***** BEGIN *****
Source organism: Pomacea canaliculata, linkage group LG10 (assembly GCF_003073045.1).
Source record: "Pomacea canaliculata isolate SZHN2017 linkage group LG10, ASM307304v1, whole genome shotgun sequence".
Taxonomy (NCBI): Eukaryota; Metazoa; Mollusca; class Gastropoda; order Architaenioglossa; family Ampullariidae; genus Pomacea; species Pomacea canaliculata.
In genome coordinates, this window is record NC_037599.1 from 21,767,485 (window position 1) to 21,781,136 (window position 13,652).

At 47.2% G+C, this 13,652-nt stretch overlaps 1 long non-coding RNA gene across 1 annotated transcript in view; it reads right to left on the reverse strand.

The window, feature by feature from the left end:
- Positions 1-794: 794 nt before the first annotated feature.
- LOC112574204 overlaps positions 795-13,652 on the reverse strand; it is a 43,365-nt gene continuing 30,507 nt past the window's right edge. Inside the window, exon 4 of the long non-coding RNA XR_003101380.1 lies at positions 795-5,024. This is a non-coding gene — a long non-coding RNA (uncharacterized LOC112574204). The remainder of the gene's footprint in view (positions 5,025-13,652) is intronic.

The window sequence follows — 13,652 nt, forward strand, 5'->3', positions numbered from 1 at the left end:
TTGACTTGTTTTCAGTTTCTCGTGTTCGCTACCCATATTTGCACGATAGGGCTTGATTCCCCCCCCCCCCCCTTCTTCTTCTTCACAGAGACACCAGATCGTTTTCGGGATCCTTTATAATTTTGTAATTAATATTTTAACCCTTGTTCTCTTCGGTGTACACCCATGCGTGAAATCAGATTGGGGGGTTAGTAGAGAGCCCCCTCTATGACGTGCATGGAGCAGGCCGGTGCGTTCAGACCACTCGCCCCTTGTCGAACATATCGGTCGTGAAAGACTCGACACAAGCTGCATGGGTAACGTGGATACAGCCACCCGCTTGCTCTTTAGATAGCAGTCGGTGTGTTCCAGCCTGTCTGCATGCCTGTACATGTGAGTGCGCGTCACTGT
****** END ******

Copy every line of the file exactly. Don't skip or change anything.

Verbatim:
Source organism: Pomacea canaliculata, linkage group LG10 (assembly GCF_003073045.1).
Source record: "Pomacea canaliculata isolate SZHN2017 linkage group LG10, ASM307304v1, whole genome shotgun sequence".
Taxonomy (NCBI): Eukaryota; Metazoa; Mollusca; class Gastropoda; order Architaenioglossa; family Ampullariidae; genus Pomacea; species Pomacea canaliculata.
In genome coordinates, this window is record NC_037599.1 from 21,767,485 (window position 1) to 21,781,136 (window position 13,652).

At 47.2% G+C, this 13,652-nt stretch overlaps 1 long non-coding RNA gene across 1 annotated transcript in view; it reads right to left on the reverse strand.

The window, feature by feature from the left end:
- Positions 1-794: 794 nt before the first annotated feature.
- LOC112574204 overlaps positions 795-13,652 on the reverse strand; it is a 43,365-nt gene continuing 30,507 nt past the window's right edge. Inside the window, exon 4 of the long non-coding RNA XR_003101380.1 lies at positions 795-5,024. This is a non-coding gene — a long non-coding RNA (uncharacterized LOC112574204). The remainder of the gene's footprint in view (positions 5,025-13,652) is intronic.

The window sequence follows — 13,652 nt, forward strand, 5'->3', positions numbered from 1 at the left end:
TTGACTTGTTTTCAGTTTCTCGTGTTCGCTACCCATATTTGCACGATAGGGCTTGATTCCCCCCCCCCCCCCTTCTTCTTCTTCACAGAGACACCAGATCGTTTTCGGGATCCTTTATAATTTTGTAATTAATATTTTAACCCTTGTTCTCTTCGGTGTACACCCATGCGTGAAATCAGATTGGGGGGTTAGTAGAGAGCCCCCTCTATGACGTGCATGGAGCAGGCCGGTGCGTTCAGACCACTCGCCCCTTGTCGAACATATCGGTCGTGAAAGACTCGACACAAGCTGCATGGGTAACGTGGATACAGCCACCCGCTTGCTCTTTAGATAGCAGTCGGTGTGTTCCAGCCTGTCTGCATGCCTGTACATGTGAGTGCGCGTCACTGT